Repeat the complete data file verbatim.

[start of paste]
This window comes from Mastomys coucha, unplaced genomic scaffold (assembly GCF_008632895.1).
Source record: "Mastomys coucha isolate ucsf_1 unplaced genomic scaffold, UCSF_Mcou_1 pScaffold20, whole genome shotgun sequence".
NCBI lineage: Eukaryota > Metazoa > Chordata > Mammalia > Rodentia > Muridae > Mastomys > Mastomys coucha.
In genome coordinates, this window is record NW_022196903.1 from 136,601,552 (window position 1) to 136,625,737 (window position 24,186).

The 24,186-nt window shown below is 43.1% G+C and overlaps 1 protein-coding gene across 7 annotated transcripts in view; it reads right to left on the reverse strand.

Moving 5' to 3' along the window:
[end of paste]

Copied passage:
This window comes from Mastomys coucha, unplaced genomic scaffold (assembly GCF_008632895.1).
Source record: "Mastomys coucha isolate ucsf_1 unplaced genomic scaffold, UCSF_Mcou_1 pScaffold20, whole genome shotgun sequence".
NCBI lineage: Eukaryota > Metazoa > Chordata > Mammalia > Rodentia > Muridae > Mastomys > Mastomys coucha.
In genome coordinates, this window is record NW_022196903.1 from 136,601,552 (window position 1) to 136,625,737 (window position 24,186).

The 24,186-nt window shown below is 43.1% G+C and overlaps 1 protein-coding gene across 7 annotated transcripts in view; it reads right to left on the reverse strand.

Moving 5' to 3' along the window: